If you are cutting calories appropriately and upping physical activity for several weeks and see absolutely no changes, pay a visit to an endocrinologist and have your thyroid gland checked.

    Thyroid issues apart, many people appear to forget that some of these factors change with time, age being the most obvious.

    This is one reason why, as people age, they find that weight “creeps up on them.”

    The 2,500 calories once needed to maintain weight can be too many — and cause weight gain — ten years later.

    This is where knowing TDEE (total daily energy expenditure) also comes in handy.

    TDEE lets you know how many calories you approximately burn each day on top of what your body uses up as a result of standard bodily processes.

    So how do you determine all these numbers?

    First, calculate your BMR.

    You can easily find that out by plugging some basic numbers into Discovery Health’s BMR Calculator.

    If you want to get slightly more technical, you can also use the Mifflin-St Jeor formula, developed in 1990, which goes something like this:

    Male BMR = 10* (weight in kg) + 6.25* (height in cm) – 5* (Age)+ 5
    Female BMR = 10* (weight in kg)+ 6.25* (height in cm) – 5* (Age) -161

    NOTE: To convert pounds to kilograms, divide by 2.2 To convert inches to centimeters, multiply times 2.54.

    Prior to this, the Harris-Benedict formula (created in 1919) was used. While useful, Mifflin-St.Jeor results in more accurate numbers.

    Ok, now: to calculate TDEE multiply your BMR by:

    • 1.2 if you perform little to no physical activity
    • 1.38 if you perform light physical activity a few times a week
    • 1.55 if you perform moderate physical activity at least 3 times a week
    • 1.725 if you perform intense physical activity on a daily basis
    • 1.9 if you perform intense physical activity several times a day or have a very physically demanding job.

    Whatever number you get is how many calories you need to maintain your desired body weight.

    If you wish to lose — or gain — weight, simply subtract – or add – fifteen percent to that figure.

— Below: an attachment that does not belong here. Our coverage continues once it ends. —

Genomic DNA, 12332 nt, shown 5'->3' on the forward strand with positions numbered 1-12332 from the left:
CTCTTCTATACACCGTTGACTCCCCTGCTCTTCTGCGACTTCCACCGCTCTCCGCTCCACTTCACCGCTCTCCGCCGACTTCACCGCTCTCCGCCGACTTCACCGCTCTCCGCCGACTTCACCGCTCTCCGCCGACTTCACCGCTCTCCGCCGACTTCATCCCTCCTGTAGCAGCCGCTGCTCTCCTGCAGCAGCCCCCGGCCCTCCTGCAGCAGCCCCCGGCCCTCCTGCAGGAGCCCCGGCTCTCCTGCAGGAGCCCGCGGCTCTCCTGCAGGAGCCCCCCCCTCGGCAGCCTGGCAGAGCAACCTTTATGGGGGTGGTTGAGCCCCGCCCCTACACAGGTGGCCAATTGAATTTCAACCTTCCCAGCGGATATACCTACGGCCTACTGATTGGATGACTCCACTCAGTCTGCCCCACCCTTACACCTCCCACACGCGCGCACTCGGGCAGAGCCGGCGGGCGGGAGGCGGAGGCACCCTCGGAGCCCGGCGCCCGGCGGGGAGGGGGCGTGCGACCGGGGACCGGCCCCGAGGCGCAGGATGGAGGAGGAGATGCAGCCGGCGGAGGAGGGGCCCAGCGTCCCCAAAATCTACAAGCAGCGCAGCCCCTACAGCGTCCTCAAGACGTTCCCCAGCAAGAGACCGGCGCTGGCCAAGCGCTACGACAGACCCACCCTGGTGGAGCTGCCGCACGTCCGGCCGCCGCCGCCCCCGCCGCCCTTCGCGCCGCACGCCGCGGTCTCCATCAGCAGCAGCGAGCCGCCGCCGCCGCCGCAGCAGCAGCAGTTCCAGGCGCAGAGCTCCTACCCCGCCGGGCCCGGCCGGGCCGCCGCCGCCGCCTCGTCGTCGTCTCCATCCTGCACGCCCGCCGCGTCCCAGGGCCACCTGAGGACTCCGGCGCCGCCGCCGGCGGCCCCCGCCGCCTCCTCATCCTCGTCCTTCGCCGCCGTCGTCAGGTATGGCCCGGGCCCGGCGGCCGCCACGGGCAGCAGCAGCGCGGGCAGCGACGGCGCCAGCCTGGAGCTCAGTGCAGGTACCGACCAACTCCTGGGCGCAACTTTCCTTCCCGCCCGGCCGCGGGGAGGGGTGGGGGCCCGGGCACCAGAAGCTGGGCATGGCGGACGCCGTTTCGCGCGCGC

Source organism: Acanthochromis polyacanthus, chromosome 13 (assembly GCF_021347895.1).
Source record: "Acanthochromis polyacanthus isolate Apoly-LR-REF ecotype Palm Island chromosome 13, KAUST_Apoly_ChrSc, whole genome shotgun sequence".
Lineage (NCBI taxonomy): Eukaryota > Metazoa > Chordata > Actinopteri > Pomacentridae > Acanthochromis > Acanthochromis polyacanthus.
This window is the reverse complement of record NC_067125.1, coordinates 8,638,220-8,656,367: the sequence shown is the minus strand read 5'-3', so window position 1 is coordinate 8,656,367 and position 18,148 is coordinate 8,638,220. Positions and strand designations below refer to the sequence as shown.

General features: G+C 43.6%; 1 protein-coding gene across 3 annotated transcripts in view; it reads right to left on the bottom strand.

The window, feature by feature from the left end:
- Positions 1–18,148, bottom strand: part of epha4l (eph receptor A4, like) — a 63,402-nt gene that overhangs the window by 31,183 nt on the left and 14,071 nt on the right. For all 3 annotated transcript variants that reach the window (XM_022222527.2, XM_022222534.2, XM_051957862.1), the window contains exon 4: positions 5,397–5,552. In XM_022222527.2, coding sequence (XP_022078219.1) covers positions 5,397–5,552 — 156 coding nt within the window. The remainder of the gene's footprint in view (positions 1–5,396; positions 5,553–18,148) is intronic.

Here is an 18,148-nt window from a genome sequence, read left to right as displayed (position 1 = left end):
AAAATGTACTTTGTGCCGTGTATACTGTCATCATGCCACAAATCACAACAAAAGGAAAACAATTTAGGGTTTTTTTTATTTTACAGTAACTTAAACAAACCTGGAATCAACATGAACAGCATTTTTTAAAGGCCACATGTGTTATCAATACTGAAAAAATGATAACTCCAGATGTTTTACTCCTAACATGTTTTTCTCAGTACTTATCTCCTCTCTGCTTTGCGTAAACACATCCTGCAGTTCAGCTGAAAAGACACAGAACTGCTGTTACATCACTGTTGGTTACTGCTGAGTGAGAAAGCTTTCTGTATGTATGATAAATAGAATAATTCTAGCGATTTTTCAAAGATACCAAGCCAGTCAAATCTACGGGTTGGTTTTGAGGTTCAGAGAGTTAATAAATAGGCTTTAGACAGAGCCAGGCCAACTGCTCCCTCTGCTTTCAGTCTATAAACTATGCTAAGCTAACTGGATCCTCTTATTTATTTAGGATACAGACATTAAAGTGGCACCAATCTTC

By consuming fifteen percent less calories and increasing your physical activity, you will certainly shed weight.

    The fact that you mention having “no muscle tone” is significant, since increasing lean muscle mass is a sure-fire way to speed up metabolism.

    This is why weight-bearing exercises are highly recommended — they help with bone density and metabolism.

    Alas, weight loss comes back to the tried and true advice of “eat less, move more.”

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    Simply Said: Cholesterol (Part 1)

    Welcome to yet another new section of the Small Bites blog. “Simply Said” will help you understand confusing or overwhelming nutrition topics.

    We begin with cholesterol. Our livers and cells produce about 80% of our body’s cholesterol, a precursor to hormones like estrogen and testosterone and necessary for producing vitamin D out of the sunlight that hits our skin. That being said, cholesterol is not essential (meaning it is not necessary to get additional amounts from our diet).

    There are four types of cholesterol, but the two you want to think about are low density (LDL) and high density (HDL). The four variations combined make up what is known as your total cholesterol.

    LDL is the bad (or “lame”) cholesterol. What’s so bad about it? Well, the higher your LDL cholesterol, the higher your risk of strokes, heart attacks, and blood clots.

    Why is this? LDL cholesterol ends up being deposited on the walls of our arteries, where it turns into hard plaque and restricts bloodflow.

    HDL is the good (or “healthy”) cholesterol that helps prevent plaque deposits by taking them to the liver for processing and removal when it spots them.

    If your body were a town, LDL would be the litterbugs and HDL would be the sanitation workers.

    Now, it is true that genes play a somewhat significant role in this. Some people — no matter how healthy they eat — have high levels of LDL, while others can go through life eating junk and still boast high HDL numbers.

    Although the drug companies would love for all us to be on statins (cholesterol-lowering medication), the majority of us are in that middle area where our cholesterol profiles can be modified by diet.

    Let’s get this straight once and for all. It is not cholesterol in foods that raises our bad cholesterol, but saturated fat, found only in animal products (except those that are non-fat). So, when a package of bread boasts a “cholesterol-free” label on it, you can reply back, “well, duh!” and dismiss it as semi-dishonest marketing rather than groundbreaking nutritional information.

    So how do you lower cholesterol? Physical activity is a must, but when it comes to food, your best weapon is soluble fiber (found in fruits, vegetables, nuts, and oatmeal), which bundles up and flushes out excess cholesterol.

    (Note: physical activity does not have to mean a busy gym or loud spinning class. Simply increasing the distance you walk every day is enough to have an effect on your cholesterol levels).

    Back to the nutrition factor. Going low-fat is NOT the answer to lowering your cholesterol. Rather, you want to go smart-fat. Monounsaturated fats (found in olive oil, walnuts, almonds, hazelnuts, sunflower seeds, avocados, and flaxseed) are helpful at maintaining our good cholesterol levels (a low-fat diet can actually lower it). Remember, the goal isn’t just to lower bad cholesterol, but to increase the good one, too.

    Tomorrow we’ll finish up this segment with some numbers to help you make sense of your next blood lab results.